Published in PC Hardware

Xeon Phi 7120A 22nm Knights Corner launched

by on09 April 2014

Larrabee successor for $4,235

We cannot hide that we were quite shocked with Geforce GTX Titan Z announcement and the price of that card. The $2999 Geforce for science community and some super rich gamers sounded quite expensive to us. Then we saw that Intel has launched its new Xeon Phi Co-processor that is a compute card that sits in PCIe servers. The new addition to Xeon Phi Co-processor 57, 60 and 61 is called 7120A and is based on 22nm Knights Corner architecture.

For those who are with us for a few years, Knights Corner is a successor to failed Larrabee graphics card / server compute card. The latest addition to Knights Corner, the Xeon Phi 7120A has 61 cores, supports 244 Threads and comes with massive 16GB of memory with maximum bandwidth of 352 GB/s. It is a 300W card and A stands for Active cooling. There is a 7120p version based on passive cooler, 7120D based on dense form factor and the 7120X doesn’t come with a cooler. The peak double precision performance for 7120 cards is 1208 Gigaflops (1.208 Teraflops) compared to Tesla K10's 1.43 Teraflops.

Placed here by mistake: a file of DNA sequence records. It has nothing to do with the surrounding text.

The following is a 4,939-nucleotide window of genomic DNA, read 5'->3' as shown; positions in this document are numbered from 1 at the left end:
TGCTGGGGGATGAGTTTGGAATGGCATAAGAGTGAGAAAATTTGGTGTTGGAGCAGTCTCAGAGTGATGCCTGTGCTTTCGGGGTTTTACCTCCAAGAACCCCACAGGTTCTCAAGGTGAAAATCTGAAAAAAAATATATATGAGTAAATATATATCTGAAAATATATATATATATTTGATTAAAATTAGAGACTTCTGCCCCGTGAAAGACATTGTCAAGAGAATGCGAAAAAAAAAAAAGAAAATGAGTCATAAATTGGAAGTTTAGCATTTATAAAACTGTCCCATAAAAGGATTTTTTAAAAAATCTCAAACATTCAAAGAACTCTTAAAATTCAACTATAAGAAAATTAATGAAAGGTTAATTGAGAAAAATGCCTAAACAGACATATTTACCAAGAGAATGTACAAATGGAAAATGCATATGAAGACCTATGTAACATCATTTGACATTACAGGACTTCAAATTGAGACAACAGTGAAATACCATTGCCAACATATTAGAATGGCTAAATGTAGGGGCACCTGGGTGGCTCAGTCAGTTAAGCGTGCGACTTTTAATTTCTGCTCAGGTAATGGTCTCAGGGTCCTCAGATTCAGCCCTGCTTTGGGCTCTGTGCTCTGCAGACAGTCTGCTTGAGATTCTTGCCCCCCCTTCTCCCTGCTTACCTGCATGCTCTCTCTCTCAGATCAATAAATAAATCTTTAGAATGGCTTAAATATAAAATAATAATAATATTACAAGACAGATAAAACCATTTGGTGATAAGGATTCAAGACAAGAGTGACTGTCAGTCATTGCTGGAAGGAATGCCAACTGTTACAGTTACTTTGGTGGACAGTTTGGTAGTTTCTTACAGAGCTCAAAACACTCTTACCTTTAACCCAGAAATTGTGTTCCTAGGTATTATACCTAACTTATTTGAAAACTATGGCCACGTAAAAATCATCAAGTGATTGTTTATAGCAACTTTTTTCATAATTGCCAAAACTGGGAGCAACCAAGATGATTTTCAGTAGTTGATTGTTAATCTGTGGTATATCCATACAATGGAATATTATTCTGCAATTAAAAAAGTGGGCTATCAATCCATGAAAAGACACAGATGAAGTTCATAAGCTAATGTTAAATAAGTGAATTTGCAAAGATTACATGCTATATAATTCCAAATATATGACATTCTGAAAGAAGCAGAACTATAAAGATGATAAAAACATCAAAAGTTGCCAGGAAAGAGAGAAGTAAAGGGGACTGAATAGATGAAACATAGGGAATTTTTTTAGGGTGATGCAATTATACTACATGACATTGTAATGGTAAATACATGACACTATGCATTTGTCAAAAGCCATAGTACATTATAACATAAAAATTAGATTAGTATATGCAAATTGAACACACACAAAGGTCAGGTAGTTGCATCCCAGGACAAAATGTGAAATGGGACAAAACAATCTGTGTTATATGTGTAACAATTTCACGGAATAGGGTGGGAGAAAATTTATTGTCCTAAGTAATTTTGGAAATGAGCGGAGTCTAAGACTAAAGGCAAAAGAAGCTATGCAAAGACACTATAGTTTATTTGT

All Xeon Pri 7120 variations clocked at 1.238 GHz with all 61 cores and the price varies between $4,129and $4,235 which is much more than the Geforce GTX Titan Z. The 7120 series even supports turbo that can get the cards to 1.33GHz, a slight speed increase for 61 cores with impressive 30.5 MB shared cache (512 KB per core).

Nvidia's Tesla K40 professional compute solution with 12 GB memory is listed for $4760 and we can imagine that possible dual GK110 based Tesla will cost even more but offer significant performance boost.

This is not that much of money for GPGPU compute market, where you need thousands of dollars to set up a decent compute server.

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